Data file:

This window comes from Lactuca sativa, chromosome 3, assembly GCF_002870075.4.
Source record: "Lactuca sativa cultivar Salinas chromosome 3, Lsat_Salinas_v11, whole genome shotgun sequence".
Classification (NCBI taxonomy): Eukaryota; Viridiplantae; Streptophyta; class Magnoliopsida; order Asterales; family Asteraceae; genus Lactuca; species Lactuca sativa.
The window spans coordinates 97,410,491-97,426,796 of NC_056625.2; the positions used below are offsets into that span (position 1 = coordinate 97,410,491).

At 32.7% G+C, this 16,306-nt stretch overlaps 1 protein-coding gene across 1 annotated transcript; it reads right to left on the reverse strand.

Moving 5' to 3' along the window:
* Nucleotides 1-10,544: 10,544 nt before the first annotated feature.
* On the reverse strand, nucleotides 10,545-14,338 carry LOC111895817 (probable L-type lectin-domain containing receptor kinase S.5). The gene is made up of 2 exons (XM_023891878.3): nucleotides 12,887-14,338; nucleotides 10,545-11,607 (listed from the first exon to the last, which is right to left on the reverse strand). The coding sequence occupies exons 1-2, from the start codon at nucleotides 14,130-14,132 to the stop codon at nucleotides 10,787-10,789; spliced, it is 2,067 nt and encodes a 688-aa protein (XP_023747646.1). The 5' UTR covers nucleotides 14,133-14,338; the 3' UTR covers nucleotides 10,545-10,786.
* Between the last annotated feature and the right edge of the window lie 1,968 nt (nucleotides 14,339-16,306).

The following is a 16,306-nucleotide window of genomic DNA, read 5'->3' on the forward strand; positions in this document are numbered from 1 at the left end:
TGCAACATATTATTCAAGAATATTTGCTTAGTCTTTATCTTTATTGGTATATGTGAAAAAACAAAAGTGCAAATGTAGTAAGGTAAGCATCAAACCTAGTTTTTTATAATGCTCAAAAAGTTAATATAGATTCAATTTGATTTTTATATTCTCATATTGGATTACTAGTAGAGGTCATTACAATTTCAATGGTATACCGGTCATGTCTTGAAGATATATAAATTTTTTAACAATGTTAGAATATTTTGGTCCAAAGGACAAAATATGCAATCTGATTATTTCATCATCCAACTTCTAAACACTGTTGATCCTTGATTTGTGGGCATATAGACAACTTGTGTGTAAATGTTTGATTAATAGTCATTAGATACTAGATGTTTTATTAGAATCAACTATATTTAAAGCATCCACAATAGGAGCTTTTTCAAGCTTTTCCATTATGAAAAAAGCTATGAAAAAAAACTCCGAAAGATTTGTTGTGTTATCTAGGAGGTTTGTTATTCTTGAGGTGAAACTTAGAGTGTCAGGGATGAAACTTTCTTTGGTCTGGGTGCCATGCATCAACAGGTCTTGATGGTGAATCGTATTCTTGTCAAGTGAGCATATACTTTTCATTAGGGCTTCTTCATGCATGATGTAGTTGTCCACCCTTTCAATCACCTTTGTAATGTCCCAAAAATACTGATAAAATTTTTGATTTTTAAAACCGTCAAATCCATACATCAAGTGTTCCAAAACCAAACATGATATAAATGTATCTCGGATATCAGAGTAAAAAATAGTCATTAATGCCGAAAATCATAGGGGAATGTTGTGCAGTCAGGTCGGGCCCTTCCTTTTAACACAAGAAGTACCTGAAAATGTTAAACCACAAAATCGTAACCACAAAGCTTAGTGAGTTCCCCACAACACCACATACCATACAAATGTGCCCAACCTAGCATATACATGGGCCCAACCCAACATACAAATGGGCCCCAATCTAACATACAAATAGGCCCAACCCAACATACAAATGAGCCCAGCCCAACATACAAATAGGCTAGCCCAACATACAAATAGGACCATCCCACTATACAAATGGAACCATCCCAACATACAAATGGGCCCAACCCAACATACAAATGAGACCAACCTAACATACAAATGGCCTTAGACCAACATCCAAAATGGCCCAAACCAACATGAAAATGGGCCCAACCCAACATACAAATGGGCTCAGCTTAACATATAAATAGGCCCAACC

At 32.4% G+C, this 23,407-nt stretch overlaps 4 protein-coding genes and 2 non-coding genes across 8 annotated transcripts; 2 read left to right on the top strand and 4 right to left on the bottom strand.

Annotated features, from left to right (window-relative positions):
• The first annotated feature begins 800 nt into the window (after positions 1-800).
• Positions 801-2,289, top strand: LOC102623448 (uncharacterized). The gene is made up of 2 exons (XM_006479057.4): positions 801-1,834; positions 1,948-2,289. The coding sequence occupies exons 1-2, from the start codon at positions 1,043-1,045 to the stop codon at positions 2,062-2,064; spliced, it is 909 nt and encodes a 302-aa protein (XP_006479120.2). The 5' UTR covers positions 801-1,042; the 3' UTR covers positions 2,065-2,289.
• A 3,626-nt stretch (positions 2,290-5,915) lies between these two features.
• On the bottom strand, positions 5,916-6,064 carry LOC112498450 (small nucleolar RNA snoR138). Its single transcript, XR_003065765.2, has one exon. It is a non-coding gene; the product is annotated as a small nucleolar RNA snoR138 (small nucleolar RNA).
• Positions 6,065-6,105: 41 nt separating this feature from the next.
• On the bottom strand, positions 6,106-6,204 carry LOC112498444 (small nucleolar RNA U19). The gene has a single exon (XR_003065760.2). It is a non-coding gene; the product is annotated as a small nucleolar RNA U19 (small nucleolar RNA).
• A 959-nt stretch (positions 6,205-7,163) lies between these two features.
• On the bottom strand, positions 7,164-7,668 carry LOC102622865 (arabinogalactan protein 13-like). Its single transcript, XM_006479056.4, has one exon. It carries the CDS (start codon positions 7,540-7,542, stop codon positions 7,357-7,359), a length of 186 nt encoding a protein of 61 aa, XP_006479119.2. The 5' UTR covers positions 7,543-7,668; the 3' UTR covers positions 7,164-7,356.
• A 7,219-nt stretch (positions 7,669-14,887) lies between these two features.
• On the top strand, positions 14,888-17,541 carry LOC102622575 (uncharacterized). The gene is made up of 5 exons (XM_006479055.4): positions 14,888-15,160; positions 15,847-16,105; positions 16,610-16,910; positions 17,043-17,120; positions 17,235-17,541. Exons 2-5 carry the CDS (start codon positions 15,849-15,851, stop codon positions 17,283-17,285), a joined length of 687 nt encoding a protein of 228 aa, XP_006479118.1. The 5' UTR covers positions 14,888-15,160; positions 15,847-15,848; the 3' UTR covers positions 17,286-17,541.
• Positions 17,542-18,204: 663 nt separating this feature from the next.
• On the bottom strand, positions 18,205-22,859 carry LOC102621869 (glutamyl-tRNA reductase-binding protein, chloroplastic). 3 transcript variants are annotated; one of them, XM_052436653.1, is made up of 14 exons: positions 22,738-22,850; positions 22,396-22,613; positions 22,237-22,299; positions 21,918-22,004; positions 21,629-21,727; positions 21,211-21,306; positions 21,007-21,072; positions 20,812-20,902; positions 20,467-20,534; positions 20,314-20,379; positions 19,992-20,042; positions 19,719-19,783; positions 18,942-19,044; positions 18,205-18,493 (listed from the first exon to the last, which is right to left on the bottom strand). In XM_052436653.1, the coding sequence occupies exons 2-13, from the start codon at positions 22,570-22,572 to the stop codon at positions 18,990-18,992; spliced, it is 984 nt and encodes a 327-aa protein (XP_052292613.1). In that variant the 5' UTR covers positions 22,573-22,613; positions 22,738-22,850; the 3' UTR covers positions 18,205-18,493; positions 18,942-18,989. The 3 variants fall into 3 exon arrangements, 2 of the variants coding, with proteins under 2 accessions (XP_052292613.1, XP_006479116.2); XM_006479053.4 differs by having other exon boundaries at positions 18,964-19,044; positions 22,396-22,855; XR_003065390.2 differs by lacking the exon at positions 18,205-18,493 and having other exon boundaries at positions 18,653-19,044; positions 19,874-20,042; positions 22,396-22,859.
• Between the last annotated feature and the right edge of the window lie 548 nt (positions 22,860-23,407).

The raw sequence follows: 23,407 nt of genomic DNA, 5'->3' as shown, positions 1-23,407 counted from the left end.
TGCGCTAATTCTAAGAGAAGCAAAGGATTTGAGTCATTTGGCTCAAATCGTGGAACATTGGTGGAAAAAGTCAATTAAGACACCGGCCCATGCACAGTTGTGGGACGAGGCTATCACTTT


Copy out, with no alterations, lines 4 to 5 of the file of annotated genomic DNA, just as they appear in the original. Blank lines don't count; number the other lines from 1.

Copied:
The window spans coordinates 97,410,491-97,426,796 of NC_056625.2; the positions used below are offsets into that span (position 1 = coordinate 97,410,491).

At 32.7% G+C, this 16,306-nt stretch overlaps 1 protein-coding gene across 1 annotated transcript; it reads right to left on the reverse strand.